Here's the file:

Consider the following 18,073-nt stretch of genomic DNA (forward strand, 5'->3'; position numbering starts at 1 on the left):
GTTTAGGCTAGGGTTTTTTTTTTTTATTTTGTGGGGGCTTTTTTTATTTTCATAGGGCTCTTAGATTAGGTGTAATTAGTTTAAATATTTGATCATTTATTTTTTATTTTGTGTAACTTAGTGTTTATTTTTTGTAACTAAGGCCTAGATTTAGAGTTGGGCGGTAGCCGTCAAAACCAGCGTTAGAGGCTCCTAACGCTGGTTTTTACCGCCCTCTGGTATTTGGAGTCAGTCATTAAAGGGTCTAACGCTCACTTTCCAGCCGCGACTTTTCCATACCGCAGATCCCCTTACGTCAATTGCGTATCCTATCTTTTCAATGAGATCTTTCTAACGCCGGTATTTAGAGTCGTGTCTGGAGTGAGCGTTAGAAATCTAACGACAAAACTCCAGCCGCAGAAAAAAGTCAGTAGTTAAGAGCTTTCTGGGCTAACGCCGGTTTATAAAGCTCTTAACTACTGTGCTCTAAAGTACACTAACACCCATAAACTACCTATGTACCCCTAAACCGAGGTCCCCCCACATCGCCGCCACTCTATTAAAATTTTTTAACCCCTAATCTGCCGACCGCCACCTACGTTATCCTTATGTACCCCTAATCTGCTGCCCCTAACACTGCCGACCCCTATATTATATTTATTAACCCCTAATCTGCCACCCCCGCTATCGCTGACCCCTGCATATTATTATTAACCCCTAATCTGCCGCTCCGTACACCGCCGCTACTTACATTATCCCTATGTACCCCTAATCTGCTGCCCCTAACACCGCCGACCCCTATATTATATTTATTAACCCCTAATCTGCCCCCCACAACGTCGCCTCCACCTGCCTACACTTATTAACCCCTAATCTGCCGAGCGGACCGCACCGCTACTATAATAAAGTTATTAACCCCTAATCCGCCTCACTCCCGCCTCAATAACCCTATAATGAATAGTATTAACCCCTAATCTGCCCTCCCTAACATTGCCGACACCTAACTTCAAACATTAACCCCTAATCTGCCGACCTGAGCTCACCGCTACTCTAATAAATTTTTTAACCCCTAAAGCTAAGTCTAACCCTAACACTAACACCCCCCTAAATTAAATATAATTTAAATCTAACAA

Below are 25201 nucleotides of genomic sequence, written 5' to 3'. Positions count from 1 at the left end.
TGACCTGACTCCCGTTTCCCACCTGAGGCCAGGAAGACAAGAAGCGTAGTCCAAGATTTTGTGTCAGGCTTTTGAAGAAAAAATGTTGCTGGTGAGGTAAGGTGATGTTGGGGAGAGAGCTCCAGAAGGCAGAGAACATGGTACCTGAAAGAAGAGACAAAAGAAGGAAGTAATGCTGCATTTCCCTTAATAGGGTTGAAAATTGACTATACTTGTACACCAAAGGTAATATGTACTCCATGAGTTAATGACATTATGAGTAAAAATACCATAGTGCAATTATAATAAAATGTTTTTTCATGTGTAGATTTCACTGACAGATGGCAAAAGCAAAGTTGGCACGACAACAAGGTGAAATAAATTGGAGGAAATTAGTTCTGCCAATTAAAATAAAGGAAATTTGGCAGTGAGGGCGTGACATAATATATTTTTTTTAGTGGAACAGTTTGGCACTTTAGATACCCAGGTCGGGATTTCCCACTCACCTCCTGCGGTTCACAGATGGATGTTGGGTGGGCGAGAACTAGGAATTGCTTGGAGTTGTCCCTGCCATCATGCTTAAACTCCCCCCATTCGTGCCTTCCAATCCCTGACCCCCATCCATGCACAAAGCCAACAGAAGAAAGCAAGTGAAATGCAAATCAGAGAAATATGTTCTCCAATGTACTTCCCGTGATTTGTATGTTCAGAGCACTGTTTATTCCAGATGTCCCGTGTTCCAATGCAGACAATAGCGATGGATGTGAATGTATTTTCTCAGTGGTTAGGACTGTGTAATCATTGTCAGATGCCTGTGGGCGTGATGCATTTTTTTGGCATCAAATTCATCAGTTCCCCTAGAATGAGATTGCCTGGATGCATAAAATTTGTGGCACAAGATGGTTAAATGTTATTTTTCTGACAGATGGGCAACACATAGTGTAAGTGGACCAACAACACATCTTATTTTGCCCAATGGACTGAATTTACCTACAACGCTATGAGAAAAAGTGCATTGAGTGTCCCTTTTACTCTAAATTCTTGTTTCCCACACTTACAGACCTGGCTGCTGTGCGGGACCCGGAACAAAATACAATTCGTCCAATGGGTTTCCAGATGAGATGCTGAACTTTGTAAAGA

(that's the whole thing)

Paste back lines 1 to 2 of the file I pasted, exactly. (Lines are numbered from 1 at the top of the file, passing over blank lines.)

Consider the following 18,073-nt stretch of genomic DNA (forward strand, 5'->3'; position numbering starts at 1 on the left):
GTTTAGGCTAGGGTTTTTTTTTTTTATTTTGTGGGGGCTTTTTTTATTTTCATAGGGCTCTTAGATTAGGTGTAATTAGTTTAAATATTTGATCATTTATTTTTTATTTTGTGTAACTTAGTGTTTATTTTTTGTAACTAAGGCCTAGATTTAGAGTTGGGCGGTAGCCGTCAAAACCAGCGTTAGAGGCTCCTAACGCTGGTTTTTACCGCCCTCTGGTATTTGGAGTCAGTCATTAAAGGGTCTAACGCTCACTTTCCAGCCGCGACTTTTCCATACCGCAGATCCCCTTACGTCAATTGCGTATCCTATCTTTTCAATGAGATCTTTCTAACGCCGGTATTTAGAGTCGTGTCTGGAGTGAGCGTTAGAAATCTAACGACAAAACTCCAGCCGCAGAAAAAAGTCAGTAGTTAAGAGCTTTCTGGGCTAACGCCGGTTTATAAAGCTCTTAACTACTGTGCTCTAAAGTACACTAACACCCATAAACTACCTATGTACCCCTAAACCGAGGTCCCCCCACATCGCCGCCACTCTATTAAAATTTTTTAACCCCTAATCTGCCGACCGCCACCTACGTTATCCTTATGTACCCCTAATCTGCTGCCCCTAACACTGCCGACCCCTATATTATATTTATTAACCCCTAATCTGCCACCCCCGCTATCGCTGACCCCTGCATATTATTATTAACCCCTAATCTGCCGCTCCGTACACCGCCGCTACTTACATTATCCCTATGTACCCCTAATCTGCTGCCCCTAACACCGCCGACCCCTATATTATATTTATTAACCCCTAATCTGCCCCCCACAACGTCGCCTCCACCTGCCTACACTTATTAACCCCTAATCTGCCGAGCGGACCGCACCGCTACTATAATAAAGTTATTAACCCCTAATCCGCCTCACTCCCGCCTCAATAACCCTATAATGAATAGTATTAACCCCTAATCTGCCCTCCCTAACATTGCCGACACCTAACTTCAAACATTAACCCCTAATCTGCCGACCTGAGCTCACCGCTACTCTAATAAATTTTTTAACCCCTAAAGCTAAGTCTAACCCTAACACTAACACCCCCCTAAATTAAATATAATTTAAATCTAACAA